Published: 07:47, 01 November 2018
| Updated: 15:51, 01 November 2018
The sports minister Tracey Crouch is thought to be considering quitting her ministerial role in a row over proposals to limit the stakes on gambling machines.
The MP for Chatham and Aylesford is said to be unhappy the Chancellor Philip Hammond has delayed the introduction of cutting stakes on fixed odds machines by six months, according to a report in the Daily Telegraph.
The introduction of limits – cutting the maximum stake from £100 to £2 – will not come into force until next October.
There was growing speculation that the MP had already handed in her resignation but it had not been accepted.
According to a tweet by Francis Elliot, political editor of The Times, there was a letter sent to the Chief Whip but not as would be usual to the Prime Minister.
Campaigners want the change brought in from April. This was rejected by Chancellor Philip Hammond in the Budget on Monday.
Ms Crouch, who is returning from a trip to America, refused to rule out quitting, according to the newspaper.
The issue of the minister's future was raised in the Commons this morning by the MP Nick Smith. He pressed Culture Secretary Jeremy Wright directly over whether Ms Crouch had threatened to resign.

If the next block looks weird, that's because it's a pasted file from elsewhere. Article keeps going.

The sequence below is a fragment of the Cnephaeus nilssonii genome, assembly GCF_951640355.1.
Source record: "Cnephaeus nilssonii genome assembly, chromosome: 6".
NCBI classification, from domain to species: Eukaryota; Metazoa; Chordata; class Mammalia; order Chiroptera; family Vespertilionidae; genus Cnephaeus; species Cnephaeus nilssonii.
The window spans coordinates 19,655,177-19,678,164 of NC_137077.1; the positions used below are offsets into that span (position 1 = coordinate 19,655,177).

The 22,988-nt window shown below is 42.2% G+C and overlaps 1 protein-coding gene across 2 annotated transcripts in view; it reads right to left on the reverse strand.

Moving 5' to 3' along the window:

He failed to rule it out, instead saying: "I think she's doing a great job.But in the end this is a decision that has to be taken by the government collectively and it is being taken by the government collectively."
The apparent standoff has prompted messages of support from her colleagues.
Tonbridge and Malling MP Tom Tugendhat tweeted: "Losing @tracey_crouch over an issue we know must be fixed would be a mistake.
"She’s a dedicated and popular MP because we all know she’s passionate about her work and works incredibly hard for everyone in our country."
Those using fixed odds betting machines, which have been dubbed the crack cocaine of gambling, can place stakes of up to £100 every 20 seconds.
Ms Crouch and Matt Hancock, the former culture secretary, secured a major victory when Mrs May agreed to slash the stake.
Ms Crouch could not be reached for comment.
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